The ritual is as regular as the blooming buds on the trees that line the Capitol grounds. The Legislature is again in a frenzied last-minute finish. A minute before midnight on the final day, the House speaker bangs the gavel on a 90-page bill that spends tens of millions of dollars after precisely zero minutes of debate or discussion, the minority party screaming bloody murder.

This time the speaker was Rep. Kurt Daudt, R-Crown, the bill was a jobs package and the minority the House DFL, although much the same was happening over in the DFL-controlled Senate.

Since 1973, the Legislature has never adjourned early during the first year — the crucial budget year — of the biennium. Legislators are human, after all, and even people with deadlines, in this case legislators with a constitutionally mandated deadline to finish by May 18 at midnight, tend to procrastinate and overestimate how much time they have.

Nor was the last-minute flurry mere procrastination. Structural factors were at play. In this case, both Senate Majority Leader Tom Bakk, DFL-Cook, and Gov. Mark Dayton knew the clock was working in their favor. The last two times Republicans controlled the House, the GOP lost majorities after government shutdowns, meaning Daudt was under the gun. By the time they finally cut a deal, there was little more than three days to go.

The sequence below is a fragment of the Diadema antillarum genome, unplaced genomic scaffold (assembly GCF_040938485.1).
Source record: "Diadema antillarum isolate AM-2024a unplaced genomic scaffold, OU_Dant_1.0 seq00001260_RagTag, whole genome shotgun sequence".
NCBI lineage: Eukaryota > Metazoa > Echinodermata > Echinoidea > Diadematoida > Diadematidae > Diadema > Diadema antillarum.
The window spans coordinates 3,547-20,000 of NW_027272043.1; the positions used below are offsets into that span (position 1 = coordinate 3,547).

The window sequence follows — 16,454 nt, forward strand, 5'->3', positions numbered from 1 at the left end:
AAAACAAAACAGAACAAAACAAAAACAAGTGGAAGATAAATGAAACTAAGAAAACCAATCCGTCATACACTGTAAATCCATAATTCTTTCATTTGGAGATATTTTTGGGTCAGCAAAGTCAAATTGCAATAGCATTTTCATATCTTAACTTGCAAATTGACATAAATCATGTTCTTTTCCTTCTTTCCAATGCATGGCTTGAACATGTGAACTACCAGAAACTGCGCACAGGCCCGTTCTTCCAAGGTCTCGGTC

With eight major budget bills plus another to authorize Legacy spending on arts and the environment, that gives legislators and staff very little time, once conference committees, bill drafting and floor debates are factored in.

Was the House DFL minority killing the clock during the final day, wasting time while Republicans were trying pass the necessary budget bills? Democrats had a lot to say, but the debates were not particularly long by historical standards. Rep. Ryan Winkler, DFL-Golden Valley, had a tart reply to the charge: "We have no reason to filibuster your failures."

Daudt said the messy end didn't even rank in the top 10 of messy endings, and Capitol veterans say he is right.

Indeed, here was Dayton's reaction: "I've seen worse."

Still, there are consequences: There was no time to pass a planned bonding bill, without which a crucial Hwy. 53 project is left without funding. State Auditor Rebecca Otto said hasty drafting of the state government bill means she could be left without audit authority. The Legacy bill didn't pass, so Minnesota Management and Budget is now analyzing what programs might need to be shuttered.

All of those could be fixed in the upcoming special session to solve the education fight, but this last-minute legislating is like juggling flaming gavels.

The simple alternative that would end some of the hijinks would be to get rid of the deadline, but most people agree that would be disastrous, as nothing would ever get done. As Daudt said earlier this year, no one wants the Legislature to mimic the U.S. Congress.